Tim Benton

Overall COP27 was a hectic, sometimes chaotic, event that advanced some matters but left others trailing behind where they need to be to drive ambition towards the sort of climate action required to keep alive the possibility of restricting climate change within the envelope of the Paris agreement.…  Seguir leyendo »

Six Aspects of Daily Life Rapidly Changed by COVID-19

When the pandemic struck, many countries were quick to close their borders, turning inward in the scramble to protect lives and livelihoods. Sadly, the crisis has done little to bond nations against this shared, invisible foe – in some cases, blame for the outbreak and rows over responses actually exacerbating geopolitical tensions.

However, some effects of COVID-19 may yet unite us, in the profound ways the disease has impacted almost every part of life across the planet, giving us a rare opportunity to pause and consider how we live. News of an effective vaccine makes the prospect of a ‘return to normality’ more hopeful but have these dramatic accelerations in existing trends already changed how we travel, work, and consume, and the face of our cities for good?…  Seguir leyendo »

G20 leaders projected at the historic site of al-Tarif on the outskirts of Riyadh ahead of the G20 virtual summit in Saudi Arabia in November 2020. Photo: Getty Images.

The leaders of the G20 have endorsed the concept of the ‘circular carbon economy’ (CCE) as a way to promote economic growth and manage emissions in all sectors.

Championed by Saudi Arabia under its presidency of the G20, the CCE is framed as an extension of the circular economy and adds a new category – remove – to the established principles of reduce, reuse, recycle (the 3Rs) referring to removing carbon dioxide (CO2) both at the combustion stage and directly from the atmosphere.

Removed from reality?

The CCE purports to include a wide range of technologies, but at its heart, the CCE agenda is a renewed push for technologies to remove and store CO2, and to turn that stored CO2 into value-added products.…  Seguir leyendo »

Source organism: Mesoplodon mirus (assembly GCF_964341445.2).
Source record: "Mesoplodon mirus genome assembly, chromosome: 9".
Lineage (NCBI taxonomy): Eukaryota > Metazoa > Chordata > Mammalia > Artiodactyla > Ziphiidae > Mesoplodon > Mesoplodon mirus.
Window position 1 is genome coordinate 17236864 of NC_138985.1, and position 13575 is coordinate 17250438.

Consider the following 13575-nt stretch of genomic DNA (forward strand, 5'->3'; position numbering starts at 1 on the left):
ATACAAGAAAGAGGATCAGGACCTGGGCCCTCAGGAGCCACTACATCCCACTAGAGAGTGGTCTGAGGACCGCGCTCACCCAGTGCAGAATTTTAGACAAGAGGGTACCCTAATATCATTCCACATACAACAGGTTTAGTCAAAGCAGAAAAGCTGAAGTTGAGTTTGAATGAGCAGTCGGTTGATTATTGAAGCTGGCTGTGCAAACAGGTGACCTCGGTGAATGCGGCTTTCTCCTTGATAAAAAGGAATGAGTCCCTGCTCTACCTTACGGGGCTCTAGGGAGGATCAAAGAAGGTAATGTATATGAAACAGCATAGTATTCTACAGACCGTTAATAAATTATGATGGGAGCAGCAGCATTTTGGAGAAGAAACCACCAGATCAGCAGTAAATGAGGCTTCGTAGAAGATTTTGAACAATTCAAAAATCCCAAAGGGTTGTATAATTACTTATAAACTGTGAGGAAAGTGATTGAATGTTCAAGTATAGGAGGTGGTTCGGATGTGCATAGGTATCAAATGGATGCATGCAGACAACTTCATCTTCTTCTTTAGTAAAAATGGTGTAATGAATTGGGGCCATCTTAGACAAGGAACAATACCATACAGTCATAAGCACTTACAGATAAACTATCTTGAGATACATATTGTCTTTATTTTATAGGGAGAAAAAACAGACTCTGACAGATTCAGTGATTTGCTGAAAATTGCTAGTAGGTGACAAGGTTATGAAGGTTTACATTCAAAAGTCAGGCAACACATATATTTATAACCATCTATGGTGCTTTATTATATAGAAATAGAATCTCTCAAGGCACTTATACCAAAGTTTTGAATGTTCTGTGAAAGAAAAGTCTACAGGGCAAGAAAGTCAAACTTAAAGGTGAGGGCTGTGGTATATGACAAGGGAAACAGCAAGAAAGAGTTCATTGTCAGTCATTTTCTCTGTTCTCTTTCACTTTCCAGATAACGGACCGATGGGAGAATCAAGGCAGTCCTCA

Punting in the marshes south of the Iraqi city of Ammarah. Photo by Ghaith Abdul-Ahad/Getty Images.

Historically, Iraq lay claim to one of the most abundant water supplies in the Middle East. But the flow of the Tigris and Euphrates rivers has reduced by up to 40% since the 1970s, due in part to the actions of neighbouring countries, in particular Turkey, upstream.

Rising temperatures and reduced rainfall due to climate change are also negatively impacting Iraq’s water reserves. Evaporation from dams and reservoirs is estimated to lose the country up to 8 billion cubic metres of water every year.

A threat to peace and stability

Shortages have dried up previously fertile land, increasing poverty in agricultural areas.…  Seguir leyendo »

A man serves customers at a shop in Nyahbiheke Refugee Camp, Rwanda. Energy access makes it possible for refugees to power and run businesses. Photo: Practical Action.

Mass human displacement crises like those in Syria, Democratic Republic of Congo and Myanmar do not dissipate within a year or two. The average age of a refugee camp globally is 18 and counting.

Meanwhile, the pressures on resources and services in neighbouring countries absorbing an influx of vulnerable people can be harsh. Imagine the overstressed schools and hospitals where intake has doubled in areas of Jordan and Lebanon, and the damage to ecosystems and elephant habitats where camps have sprung up in Bangladesh.